Figure 1: Cabinet design is important for rigid support to prevent vibrations. (Source: Nerthuz/Shutterstock.com)
Additionally, the sound produced by the drive unit as the cone moves forward is out of phase between the front of the cone and the back. Therefore, it is important that the listener does not hear this rear signal unless chambers reverse its phase within the speaker enclosure before it is projected forward. Some designs feature reversed conical shapes behind the drive units to attenuate this unwanted sound for the listener. The use of bass extension tubes, or tubes mounted on the front of the enclosure (baffle), are also common. These produce resonances at lower frequencies to extend the range of the cabinet beyond that of its natural size.
The dynamic loudspeaker is the most common drive unit encountered as a transducer for mid/low frequencies. A permanent magnet (often neodymium), a voice coil, a frame or basket, and a speaker cone are included in such a drive unit. The cone needs to be very light so as not to present inertia (resistance to movement); also, it needs to be rigid; any distortion across the surface of the cone could color the audio produced. Historically, there has been a variety of cone materials, from treated paper (very light), to aluminum (rigid) and ceramic materials. More recently, manufacturers have employed aerospace materials, often with a golf-ball texture to allow for a smooth passage of air.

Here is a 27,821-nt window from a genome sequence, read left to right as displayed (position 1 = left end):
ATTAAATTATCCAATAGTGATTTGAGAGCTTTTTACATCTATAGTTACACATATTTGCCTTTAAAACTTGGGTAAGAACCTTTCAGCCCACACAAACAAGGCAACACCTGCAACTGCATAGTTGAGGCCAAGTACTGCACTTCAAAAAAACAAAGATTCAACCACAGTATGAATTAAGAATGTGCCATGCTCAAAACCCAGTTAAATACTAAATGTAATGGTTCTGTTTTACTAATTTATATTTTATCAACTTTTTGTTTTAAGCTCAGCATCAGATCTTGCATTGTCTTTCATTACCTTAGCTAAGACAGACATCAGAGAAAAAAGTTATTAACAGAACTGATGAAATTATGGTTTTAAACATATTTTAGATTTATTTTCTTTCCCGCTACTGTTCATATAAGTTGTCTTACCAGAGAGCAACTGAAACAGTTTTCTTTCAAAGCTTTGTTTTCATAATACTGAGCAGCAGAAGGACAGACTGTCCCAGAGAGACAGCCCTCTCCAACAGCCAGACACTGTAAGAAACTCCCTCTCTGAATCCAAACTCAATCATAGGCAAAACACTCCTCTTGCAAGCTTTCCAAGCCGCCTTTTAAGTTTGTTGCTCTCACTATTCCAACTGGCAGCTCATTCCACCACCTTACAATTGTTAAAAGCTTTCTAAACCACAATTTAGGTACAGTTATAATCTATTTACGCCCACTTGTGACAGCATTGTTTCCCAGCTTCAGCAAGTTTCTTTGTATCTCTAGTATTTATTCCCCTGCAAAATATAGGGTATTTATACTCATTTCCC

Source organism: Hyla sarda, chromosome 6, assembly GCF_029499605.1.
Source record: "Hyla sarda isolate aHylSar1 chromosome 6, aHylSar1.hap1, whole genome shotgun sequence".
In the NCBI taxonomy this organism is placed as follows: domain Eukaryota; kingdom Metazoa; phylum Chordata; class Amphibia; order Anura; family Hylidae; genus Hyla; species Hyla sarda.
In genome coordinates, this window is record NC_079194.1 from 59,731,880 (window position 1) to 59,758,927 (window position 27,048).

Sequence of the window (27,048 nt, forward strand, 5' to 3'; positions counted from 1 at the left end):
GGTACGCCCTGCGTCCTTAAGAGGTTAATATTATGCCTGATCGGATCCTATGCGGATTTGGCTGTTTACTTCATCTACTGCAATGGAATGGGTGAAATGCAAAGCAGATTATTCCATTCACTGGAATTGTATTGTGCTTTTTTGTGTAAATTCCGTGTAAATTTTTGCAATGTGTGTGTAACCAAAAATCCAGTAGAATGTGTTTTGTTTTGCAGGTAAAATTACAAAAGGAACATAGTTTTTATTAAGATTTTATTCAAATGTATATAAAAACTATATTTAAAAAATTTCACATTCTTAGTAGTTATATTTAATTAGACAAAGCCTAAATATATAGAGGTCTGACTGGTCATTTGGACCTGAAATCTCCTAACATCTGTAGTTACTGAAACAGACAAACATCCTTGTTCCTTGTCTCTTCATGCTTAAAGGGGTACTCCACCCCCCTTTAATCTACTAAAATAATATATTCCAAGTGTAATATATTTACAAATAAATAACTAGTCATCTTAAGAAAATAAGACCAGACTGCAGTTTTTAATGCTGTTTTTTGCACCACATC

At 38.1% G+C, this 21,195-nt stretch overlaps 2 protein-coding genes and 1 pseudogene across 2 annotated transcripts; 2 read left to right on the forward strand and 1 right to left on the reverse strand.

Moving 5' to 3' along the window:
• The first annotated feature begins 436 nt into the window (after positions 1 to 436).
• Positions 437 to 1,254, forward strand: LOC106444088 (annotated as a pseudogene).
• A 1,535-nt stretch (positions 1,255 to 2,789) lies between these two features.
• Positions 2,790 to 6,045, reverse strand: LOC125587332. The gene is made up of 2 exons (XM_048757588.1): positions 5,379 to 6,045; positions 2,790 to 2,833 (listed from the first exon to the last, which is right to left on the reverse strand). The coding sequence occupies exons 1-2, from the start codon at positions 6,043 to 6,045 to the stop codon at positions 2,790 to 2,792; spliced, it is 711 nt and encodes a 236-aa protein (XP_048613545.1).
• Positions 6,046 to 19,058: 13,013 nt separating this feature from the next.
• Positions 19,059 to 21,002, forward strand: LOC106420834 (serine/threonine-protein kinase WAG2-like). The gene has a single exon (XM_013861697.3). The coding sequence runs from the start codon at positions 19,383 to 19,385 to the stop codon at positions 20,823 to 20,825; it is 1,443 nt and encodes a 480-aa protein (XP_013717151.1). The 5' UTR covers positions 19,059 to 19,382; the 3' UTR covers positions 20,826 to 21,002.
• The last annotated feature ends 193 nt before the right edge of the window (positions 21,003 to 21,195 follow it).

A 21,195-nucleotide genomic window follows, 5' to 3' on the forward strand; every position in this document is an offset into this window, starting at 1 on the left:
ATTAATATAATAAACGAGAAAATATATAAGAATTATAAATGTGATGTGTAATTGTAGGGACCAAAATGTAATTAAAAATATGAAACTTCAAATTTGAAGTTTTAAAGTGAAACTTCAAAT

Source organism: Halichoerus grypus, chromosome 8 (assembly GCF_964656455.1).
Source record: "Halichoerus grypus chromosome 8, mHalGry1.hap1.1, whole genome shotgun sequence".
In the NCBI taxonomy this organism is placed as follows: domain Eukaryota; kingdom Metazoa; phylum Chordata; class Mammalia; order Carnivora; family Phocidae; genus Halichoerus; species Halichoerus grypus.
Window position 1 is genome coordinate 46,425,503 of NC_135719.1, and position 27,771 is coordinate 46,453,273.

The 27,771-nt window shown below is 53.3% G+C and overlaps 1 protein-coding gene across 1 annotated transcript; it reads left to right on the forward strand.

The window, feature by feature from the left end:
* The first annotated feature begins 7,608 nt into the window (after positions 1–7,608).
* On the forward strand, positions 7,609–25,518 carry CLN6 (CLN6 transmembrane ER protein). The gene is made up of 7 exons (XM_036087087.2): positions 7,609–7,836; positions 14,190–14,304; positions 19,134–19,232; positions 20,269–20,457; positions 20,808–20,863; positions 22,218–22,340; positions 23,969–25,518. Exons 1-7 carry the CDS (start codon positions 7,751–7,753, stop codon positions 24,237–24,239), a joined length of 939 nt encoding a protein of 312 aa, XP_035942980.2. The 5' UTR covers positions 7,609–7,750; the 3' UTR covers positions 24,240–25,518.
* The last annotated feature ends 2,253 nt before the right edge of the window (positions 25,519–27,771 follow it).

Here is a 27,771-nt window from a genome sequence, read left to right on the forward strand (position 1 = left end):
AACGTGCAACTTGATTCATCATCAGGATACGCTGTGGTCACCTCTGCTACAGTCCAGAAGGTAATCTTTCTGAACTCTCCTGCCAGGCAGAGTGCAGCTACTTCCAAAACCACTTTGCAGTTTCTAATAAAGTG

High-frequency transducers (tweeters) can fall into two main types. The dynamic variety is constructed like its low/mid counterpart, but using different materials optimized for high-frequency response in its construction. Manufacturers can sometimes use synthetic diamonds for their dome material. This material is extremely rigid and also light, so it does not warp and can push air around efficiently. However, the synthetic diamonds are grown in 1,500°C ovens and are expensive to produce. Other tweeters include ribbon types. These feature an ultra-thin metal diaphragm (the ribbon) suspended in an electromagnetic field. Because the weight of this type of diaphragm is negligible, it can respond to even the tiniest subtlety and thus yields a very detailed picture of the incoming high-frequency audio. The disadvantage of this type of tweeter is its very low impedance, requiring a transformer to match it to the amplifier. They are expensive and also delicate.
Speakers remain at the heart of our music listening pleasure, and active designs, with inbuilt streaming and multi-room capabilities, are becoming commonplace within the domestic audio sphere. Digital room compensation and innovative driver control can help a small speaker achieve a really big sound. The active architecture gives the designer control over important parameters such as drive unit choice, protection, and the placement of features within the digital/analog domain, allowing for circuit optimization in these areas, with the added aesthetic benefit of reduced cabling.
Tony Ives is a freelance musician/studio engineer who studied Electrical, Electronic and Communications Engineering at Plymouth polytechnic (Now University of Plymouth) The early years of his career were in the sphere of IT and included training and accreditation as an Apple configuration and service engineer. Throughout his adult life, a passion for all things musical and recording drew him towards the professional audio electronics industry, including a time with a leading mixing desk manufacturer, before working as a musician/ music educator & studio engineer. He continues to be active in this regard.